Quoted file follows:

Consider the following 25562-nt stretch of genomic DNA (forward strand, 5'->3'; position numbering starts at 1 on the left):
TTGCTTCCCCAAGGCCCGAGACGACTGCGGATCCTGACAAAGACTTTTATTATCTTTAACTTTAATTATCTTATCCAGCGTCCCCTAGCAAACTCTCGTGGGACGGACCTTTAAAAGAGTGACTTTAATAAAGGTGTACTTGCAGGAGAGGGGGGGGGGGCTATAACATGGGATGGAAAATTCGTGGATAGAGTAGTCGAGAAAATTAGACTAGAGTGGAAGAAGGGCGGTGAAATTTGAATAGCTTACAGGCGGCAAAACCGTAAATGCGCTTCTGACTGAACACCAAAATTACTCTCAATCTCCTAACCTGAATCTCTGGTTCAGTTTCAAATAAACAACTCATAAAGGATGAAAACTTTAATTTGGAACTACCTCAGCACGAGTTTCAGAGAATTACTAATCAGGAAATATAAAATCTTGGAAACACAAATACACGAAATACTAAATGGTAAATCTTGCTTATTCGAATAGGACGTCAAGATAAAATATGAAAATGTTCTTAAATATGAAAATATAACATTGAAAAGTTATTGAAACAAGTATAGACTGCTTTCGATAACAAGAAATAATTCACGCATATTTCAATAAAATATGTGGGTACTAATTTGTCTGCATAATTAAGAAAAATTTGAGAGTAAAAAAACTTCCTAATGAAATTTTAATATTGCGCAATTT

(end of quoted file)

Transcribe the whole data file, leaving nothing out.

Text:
Consider the following 25562-nt stretch of genomic DNA (forward strand, 5'->3'; position numbering starts at 1 on the left):
TTGCTTCCCCAAGGCCCGAGACGACTGCGGATCCTGACAAAGACTTTTATTATCTTTAACTTTAATTATCTTATCCAGCGTCCCCTAGCAAACTCTCGTGGGACGGACCTTTAAAAGAGTGACTTTAATAAAGGTGTACTTGCAGGAGAGGGGGGGGGGGCTATAACATGGGATGGAAAATTCGTGGATAGAGTAGTCGAGAAAATTAGACTAGAGTGGAAGAAGGGCGGTGAAATTTGAATAGCTTACAGGCGGCAAAACCGTAAATGCGCTTCTGACTGAACACCAAAATTACTCTCAATCTCCTAACCTGAATCTCTGGTTCAGTTTCAAATAAACAACTCATAAAGGATGAAAACTTTAATTTGGAACTACCTCAGCACGAGTTTCAGAGAATTACTAATCAGGAAATATAAAATCTTGGAAACACAAATACACGAAATACTAAATGGTAAATCTTGCTTATTCGAATAGGACGTCAAGATAAAATATGAAAATGTTCTTAAATATGAAAATATAACATTGAAAAGTTATTGAAACAAGTATAGACTGCTTTCGATAACAAGAAATAATTCACGCATATTTCAATAAAATATGTGGGTACTAATTTGTCTGCATAATTAAGAAAAATTTGAGAGTAAAAAAACTTCCTAATGAAATTTTAATATTGCGCAATTT